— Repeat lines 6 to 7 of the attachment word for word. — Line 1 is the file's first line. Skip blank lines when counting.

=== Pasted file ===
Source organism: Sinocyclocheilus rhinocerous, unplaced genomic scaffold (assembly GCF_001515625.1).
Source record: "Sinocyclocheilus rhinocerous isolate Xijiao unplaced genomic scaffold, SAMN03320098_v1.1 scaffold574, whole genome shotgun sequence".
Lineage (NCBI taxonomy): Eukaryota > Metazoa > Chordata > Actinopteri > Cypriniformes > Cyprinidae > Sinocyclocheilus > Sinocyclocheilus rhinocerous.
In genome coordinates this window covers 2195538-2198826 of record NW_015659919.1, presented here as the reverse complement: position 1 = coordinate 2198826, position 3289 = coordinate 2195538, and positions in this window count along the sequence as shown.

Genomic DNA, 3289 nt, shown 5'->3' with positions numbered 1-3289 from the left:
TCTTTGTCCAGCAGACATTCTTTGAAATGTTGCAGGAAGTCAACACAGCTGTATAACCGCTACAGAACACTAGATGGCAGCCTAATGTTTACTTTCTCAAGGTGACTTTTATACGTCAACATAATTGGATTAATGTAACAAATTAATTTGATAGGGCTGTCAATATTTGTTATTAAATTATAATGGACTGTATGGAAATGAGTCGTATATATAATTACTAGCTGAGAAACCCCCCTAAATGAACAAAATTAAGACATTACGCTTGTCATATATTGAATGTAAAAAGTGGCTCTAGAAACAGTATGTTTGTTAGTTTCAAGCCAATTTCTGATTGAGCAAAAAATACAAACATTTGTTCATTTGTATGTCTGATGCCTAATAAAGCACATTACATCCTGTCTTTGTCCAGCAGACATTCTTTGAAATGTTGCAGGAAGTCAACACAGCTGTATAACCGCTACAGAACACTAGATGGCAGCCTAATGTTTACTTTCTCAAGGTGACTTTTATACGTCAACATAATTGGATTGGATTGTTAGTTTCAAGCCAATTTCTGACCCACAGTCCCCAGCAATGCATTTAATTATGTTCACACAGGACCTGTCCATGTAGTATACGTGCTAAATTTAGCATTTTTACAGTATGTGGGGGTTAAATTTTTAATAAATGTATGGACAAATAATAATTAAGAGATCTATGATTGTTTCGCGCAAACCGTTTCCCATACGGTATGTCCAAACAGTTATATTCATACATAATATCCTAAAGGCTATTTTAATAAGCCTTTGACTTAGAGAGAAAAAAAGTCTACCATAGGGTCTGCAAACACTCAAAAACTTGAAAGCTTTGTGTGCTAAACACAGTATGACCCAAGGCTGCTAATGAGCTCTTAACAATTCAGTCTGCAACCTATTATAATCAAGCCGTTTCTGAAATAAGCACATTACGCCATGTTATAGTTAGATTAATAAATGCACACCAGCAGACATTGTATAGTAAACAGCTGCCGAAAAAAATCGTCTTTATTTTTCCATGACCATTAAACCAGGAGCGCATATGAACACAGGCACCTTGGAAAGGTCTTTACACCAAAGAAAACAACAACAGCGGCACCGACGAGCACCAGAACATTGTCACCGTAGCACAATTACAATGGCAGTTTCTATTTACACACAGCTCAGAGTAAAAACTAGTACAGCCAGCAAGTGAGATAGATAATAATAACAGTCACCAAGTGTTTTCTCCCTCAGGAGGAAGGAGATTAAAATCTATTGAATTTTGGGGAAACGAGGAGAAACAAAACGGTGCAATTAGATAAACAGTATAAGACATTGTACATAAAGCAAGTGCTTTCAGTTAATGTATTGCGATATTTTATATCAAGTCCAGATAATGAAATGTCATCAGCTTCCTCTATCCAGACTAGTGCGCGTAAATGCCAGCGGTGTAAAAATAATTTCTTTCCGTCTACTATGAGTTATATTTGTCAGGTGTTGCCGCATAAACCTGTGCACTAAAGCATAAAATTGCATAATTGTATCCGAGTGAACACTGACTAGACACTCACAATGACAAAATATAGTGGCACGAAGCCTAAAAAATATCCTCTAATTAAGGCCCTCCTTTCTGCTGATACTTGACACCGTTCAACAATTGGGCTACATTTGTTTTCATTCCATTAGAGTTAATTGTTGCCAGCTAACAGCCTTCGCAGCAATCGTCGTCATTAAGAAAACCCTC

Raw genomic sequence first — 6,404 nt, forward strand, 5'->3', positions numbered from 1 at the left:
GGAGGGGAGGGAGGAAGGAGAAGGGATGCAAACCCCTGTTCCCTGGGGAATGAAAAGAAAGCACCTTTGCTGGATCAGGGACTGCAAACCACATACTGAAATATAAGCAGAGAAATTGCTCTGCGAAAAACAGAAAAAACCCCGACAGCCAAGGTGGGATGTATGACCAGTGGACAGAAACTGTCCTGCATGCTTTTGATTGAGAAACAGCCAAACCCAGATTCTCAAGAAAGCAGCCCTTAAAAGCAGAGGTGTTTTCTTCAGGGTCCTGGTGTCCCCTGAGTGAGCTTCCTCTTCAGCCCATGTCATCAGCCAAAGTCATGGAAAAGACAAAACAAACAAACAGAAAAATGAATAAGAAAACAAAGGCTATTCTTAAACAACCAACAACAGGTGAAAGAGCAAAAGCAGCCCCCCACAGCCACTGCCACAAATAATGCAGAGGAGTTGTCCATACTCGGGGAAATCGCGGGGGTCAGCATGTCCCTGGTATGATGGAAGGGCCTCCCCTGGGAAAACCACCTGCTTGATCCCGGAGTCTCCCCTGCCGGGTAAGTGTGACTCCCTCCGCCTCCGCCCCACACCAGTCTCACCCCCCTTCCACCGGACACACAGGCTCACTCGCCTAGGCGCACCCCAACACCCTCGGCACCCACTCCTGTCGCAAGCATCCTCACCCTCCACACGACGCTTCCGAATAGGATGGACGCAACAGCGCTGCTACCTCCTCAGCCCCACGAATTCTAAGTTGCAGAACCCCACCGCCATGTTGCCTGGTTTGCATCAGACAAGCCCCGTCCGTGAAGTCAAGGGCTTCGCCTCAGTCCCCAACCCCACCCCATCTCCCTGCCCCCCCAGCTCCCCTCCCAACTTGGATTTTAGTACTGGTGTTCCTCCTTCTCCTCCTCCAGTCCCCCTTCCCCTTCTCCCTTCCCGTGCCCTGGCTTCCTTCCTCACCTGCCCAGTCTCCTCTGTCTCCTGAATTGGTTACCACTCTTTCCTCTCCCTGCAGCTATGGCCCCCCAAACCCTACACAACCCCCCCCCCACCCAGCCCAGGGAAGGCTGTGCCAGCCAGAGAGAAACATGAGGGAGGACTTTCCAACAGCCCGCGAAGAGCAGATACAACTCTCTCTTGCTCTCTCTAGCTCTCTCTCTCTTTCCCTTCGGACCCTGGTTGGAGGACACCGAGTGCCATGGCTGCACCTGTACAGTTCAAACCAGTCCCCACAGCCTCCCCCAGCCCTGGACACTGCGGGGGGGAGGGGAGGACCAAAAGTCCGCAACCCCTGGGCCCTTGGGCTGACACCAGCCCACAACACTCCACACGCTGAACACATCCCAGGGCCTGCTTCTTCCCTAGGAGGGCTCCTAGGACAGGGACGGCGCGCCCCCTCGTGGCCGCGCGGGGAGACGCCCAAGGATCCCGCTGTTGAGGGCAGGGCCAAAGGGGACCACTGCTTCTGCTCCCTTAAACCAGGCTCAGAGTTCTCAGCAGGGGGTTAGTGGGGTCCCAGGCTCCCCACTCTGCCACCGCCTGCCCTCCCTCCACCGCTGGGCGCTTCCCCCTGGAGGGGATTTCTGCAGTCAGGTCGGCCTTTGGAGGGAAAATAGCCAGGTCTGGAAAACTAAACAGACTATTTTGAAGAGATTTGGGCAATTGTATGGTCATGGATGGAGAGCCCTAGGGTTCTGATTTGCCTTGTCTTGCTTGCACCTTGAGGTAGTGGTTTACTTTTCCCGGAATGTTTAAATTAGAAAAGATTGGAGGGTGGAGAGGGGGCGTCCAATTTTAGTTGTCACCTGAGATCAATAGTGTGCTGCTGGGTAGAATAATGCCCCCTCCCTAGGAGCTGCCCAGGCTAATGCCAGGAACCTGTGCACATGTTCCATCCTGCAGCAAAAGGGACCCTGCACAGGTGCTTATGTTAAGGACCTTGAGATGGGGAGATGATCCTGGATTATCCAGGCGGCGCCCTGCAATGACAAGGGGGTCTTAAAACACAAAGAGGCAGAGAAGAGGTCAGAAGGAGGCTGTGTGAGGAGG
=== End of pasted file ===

TCTTTGTCCAGCAGACATTCTTTGAAATGTTGCAGGAAGTCAACACAGCTGTATAACCGCTACAGAACACTAGATGGCAGCCTAATGTTTACTTTCTCAAGGTGACTTTTATACGTCAACATAATTGGATTAATGTAACAAATTAATTTGATAGGGCTGTCAATATTTGTTATTAAATTATAATGGACTGTATGGAAATGAGTCGTATATATAATTACTAGCTGAGAAACCCCCCTAAATGAACAAAATTAAGACATTACGCTTGTCATATATTGAATGTAAAAAGTGGCTCTAGAAACAGTATGTTTGTTAGTTTCAAGCCAATTTCTGATTGAGCAAAAAATACAAACATTTGTTCATTTGTATGTCTGATGCCTAATAAAGCACATTACATCCTGTCTTTGTCCAGCAGACATTCTTTGAAATGTTGCAGGAAGTCAACACAGCTGTATAACCGCTACAGAACACTAGATGGCAGCCTAATGTTTACTTTCTCAAGGTGACTTTTATACGTCAACATAATTGGATTGGATTGTTAGTTTCAAGCCAATTTCTGACCCACAGTCCCCAGCAATGCATTTAATTATGTTCACACAGGACCTGTCCATGTAGTATACGTGCTAAATTTAGCATTTTTACAGTATGTGGGGGTTAAATTTTTAATAAATGTATGGACAAATAATAATTAAGAGATCTATGATTGTTTCGCGCAAACCGTTTCCCATACGGTATGTCCAAACAGTTATATTCATACATAATATCCTAAAGGCTATTTTAATAAGCCTTTGACTTAGAGAGAAAAAAAGTCTACCATAGGGTCTGCAAACACTCAAAAACTTGAAAGCTTTGTGTGCTAAACACAGTATGACCCAAGGCTGCTAATGAGCTCTTAACAATTCAGTCTGCAACCTATTATAATCAAGCCGTTTCTGAAATAAGCACATTACGCCATGTTATAGTTAGATTAATAAATGCACACCAGCAGACATTGTATAGTAAACAGCTGCCGAAAAAAATCGTCTTTATTTTTCCATGACCATTAAACCAGGAGCGCATATGAACACAGGCACCTTGGAAAGGTCTTTACACCAAAGAAAACAACAACAGCGGCACCGACGAGCACCAGAACATTGTCACCGTAGCACAATTACAATGGCAGTTTCTATTTACACACAGCTCAGAGTAAAAACTAGTACAGCCAGCAAGTGAGATAGATAATAATAACAGTCACCAAGTGTTTTCTCCCTCAGGAGGAAGGAGATTAAAATCTATTGAATTTTGGGGAAACGAGGAGAAACAAAACGGTGCAATTAGATAAACAGTATAAGACATTGTACATAAAGCAAGTGCTTTCAGTTAATGTATTGCGATATTTTATATCAAGTCCAGATAATGAAATGTCATCAGCTTCCTCTATCCAGACTAGTGCGCGTAAATGCCAGCGGTGTAAAAATAATTTCTTTCCGTCTACTATGAGTTATATTTGTCAGGTGTTGCCGCATAAACCTGTGCACTAAAGCATAAAATTGCATAATTGTATCCGAGTGAACACTGACTAGACACTCACAATGACAAAATATAGTGGCACGAAGCCTAAAAAATATCCTCTAATTAAGGCCCTCCTTTCTGCTGATACTTGACACCGTTCAACAATTGGGCTACATTTGTTTTCATTCCATTAGAGTTAATTGTTGCCAGCTAACAGCCTTCGCAGCAATCGTCGTCATTAAGAAAACCCTC

Raw genomic sequence first — 6,404 nt, forward strand, 5'->3', positions numbered from 1 at the left: